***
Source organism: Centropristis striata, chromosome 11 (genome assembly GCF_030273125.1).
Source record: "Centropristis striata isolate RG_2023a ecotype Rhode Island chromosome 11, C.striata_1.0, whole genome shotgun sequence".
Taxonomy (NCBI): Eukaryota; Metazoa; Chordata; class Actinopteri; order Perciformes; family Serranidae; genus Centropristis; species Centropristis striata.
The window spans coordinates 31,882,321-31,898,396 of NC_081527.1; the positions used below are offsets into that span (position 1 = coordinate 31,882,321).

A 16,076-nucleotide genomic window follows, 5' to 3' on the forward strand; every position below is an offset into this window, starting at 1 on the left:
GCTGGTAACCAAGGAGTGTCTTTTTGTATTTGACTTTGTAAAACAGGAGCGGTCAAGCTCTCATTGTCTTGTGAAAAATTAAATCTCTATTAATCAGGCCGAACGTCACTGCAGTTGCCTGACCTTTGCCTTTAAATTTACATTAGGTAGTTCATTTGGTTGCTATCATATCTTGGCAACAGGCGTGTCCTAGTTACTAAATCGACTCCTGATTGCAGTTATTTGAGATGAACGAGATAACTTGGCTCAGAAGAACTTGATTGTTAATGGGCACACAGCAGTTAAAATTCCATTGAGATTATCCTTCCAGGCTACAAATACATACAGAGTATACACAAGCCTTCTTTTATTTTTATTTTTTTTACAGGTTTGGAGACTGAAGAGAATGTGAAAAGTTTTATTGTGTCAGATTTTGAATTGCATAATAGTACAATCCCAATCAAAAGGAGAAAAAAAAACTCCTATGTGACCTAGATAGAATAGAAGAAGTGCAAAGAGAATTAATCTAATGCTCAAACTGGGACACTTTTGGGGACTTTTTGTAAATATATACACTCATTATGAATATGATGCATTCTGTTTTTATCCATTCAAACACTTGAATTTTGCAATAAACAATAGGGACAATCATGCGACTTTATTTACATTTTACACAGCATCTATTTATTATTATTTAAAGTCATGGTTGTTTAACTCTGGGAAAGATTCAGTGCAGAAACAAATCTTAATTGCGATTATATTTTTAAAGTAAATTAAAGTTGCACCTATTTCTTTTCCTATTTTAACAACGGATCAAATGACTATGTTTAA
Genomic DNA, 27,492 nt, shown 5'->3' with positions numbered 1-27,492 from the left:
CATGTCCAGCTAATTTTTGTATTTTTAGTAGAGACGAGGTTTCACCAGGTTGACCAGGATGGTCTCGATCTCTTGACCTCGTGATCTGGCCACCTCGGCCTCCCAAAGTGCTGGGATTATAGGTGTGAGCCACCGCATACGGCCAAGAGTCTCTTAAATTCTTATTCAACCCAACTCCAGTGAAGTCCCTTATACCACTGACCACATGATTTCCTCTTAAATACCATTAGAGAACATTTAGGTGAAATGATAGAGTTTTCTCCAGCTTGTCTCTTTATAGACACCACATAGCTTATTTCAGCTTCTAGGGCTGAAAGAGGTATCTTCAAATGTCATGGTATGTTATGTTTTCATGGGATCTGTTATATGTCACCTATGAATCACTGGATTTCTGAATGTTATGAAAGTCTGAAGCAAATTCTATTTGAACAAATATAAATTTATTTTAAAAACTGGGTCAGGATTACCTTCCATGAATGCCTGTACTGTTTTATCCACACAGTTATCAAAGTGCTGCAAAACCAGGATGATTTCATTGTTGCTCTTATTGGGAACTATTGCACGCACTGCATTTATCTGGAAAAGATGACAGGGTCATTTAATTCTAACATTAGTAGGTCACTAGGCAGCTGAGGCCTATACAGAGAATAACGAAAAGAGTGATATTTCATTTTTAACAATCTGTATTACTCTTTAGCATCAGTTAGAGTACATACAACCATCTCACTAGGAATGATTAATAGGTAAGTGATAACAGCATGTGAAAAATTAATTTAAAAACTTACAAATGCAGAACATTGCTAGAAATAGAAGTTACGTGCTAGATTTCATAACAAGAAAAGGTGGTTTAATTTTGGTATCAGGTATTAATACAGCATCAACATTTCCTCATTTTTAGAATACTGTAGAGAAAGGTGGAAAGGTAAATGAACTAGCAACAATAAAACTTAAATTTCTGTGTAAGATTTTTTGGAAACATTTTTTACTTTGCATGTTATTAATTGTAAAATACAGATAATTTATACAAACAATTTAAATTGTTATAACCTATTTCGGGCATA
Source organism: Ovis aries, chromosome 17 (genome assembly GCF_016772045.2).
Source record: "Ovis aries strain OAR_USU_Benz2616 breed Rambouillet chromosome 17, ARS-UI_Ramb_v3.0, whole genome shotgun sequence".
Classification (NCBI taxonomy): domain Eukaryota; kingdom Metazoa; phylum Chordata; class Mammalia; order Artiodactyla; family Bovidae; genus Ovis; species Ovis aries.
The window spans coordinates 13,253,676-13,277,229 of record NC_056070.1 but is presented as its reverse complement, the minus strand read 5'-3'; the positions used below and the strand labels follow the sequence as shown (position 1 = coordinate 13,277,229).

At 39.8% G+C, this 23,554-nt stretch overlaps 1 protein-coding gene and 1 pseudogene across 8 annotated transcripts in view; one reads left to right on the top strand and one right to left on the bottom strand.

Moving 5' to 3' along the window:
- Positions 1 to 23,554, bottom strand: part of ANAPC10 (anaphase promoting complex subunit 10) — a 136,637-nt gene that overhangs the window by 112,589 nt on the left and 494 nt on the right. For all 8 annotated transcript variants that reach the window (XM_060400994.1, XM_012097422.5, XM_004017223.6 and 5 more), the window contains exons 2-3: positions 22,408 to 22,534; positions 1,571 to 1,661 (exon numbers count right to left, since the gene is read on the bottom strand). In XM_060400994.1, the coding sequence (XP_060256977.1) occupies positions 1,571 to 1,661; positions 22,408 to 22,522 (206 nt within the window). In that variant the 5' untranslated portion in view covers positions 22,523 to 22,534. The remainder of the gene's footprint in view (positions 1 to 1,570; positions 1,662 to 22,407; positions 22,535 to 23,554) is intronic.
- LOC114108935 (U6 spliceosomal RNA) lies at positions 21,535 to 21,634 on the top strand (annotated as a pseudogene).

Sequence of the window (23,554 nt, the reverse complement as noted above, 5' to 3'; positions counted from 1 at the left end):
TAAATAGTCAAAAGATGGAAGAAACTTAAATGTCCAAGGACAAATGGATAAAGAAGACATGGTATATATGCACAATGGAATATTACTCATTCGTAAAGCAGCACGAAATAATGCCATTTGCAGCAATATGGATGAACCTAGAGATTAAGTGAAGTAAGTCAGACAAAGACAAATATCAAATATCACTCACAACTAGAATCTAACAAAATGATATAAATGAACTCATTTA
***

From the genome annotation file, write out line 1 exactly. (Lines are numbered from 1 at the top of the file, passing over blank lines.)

Source organism: Centropristis striata, chromosome 11 (genome assembly GCF_030273125.1).